Analyzing the Factors that Cause Parallel Performance Degradation in Parallel Graph-Based Computations Using Graph500
Authors: Mustafa Elfituri, Jonathan Cook
Recently, graph-based computations have become more important in large-scale scientific computing as they can provide a methodology to model many types of relations between independent objects. They are being actively used in fields as varied as biology, social networks, cybersecurity, and computer networks. At the same time, graph problems have some properties such as irregularity and poor locality that make their performance different than regular applications performance. Therefore, parallelizing graph algorithms is a hard and challenging task. Initial evidence is that standard computer architectures do not perform very well on graph algorithms. Little is known exactly what causes this. The Graph500 benchmark is a representative application for parallel graph-based computations, which have highly irregular data access and are driven more by traversing connected data than by computation. In this paper, we present results from analyzing the performance of various example implementations of Graph500, including a shared memory (OpenMP) version, a distributed (MPI) version, and a hybrid version. We measured and analyzed all the factors that affect its performance in order to identify possible changes that would improve its performance. Results are discussed in relation to what factors contribute to performance degradation.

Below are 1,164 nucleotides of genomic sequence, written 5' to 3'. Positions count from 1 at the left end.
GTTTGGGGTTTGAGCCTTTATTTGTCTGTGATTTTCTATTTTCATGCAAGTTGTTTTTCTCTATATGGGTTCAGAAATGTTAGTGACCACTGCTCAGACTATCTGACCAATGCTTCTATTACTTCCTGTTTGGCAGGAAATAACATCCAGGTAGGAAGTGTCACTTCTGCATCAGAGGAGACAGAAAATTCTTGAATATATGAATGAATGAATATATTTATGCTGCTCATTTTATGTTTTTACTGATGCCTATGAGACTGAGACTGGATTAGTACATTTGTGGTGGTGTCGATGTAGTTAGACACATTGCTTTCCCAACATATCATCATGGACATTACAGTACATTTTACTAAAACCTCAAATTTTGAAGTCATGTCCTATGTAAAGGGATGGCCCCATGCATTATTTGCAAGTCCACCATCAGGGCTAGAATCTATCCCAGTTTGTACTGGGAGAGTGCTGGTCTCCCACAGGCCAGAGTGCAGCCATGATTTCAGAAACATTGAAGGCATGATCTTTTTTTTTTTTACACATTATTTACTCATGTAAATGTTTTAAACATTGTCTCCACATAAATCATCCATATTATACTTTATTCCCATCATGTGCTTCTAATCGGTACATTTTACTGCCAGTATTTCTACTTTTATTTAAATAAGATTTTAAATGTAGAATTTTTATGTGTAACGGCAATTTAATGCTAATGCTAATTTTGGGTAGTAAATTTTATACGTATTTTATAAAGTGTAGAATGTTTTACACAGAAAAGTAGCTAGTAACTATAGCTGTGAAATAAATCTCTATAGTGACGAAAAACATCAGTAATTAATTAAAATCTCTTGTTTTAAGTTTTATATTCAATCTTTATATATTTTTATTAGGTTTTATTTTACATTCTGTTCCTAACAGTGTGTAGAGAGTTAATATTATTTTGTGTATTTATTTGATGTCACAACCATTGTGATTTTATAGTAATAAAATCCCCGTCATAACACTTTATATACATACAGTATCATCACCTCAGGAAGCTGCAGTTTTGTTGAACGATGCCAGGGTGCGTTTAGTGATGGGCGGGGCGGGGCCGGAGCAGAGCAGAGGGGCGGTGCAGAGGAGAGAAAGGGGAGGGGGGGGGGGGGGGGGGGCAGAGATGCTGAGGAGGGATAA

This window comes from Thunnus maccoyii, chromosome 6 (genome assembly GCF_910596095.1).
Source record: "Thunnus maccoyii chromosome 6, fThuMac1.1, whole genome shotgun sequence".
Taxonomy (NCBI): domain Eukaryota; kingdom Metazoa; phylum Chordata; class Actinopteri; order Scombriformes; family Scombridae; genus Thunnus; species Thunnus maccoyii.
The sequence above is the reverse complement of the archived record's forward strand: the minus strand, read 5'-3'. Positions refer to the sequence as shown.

Keywords: Graph computation, Graph500 benchmark, parallel architectures, parallel programming, workload characterization.Procedia APA BibTeX Chicago EndNote Harvard JSON MLA RIS XML ISO 690 PDF Downloads 382
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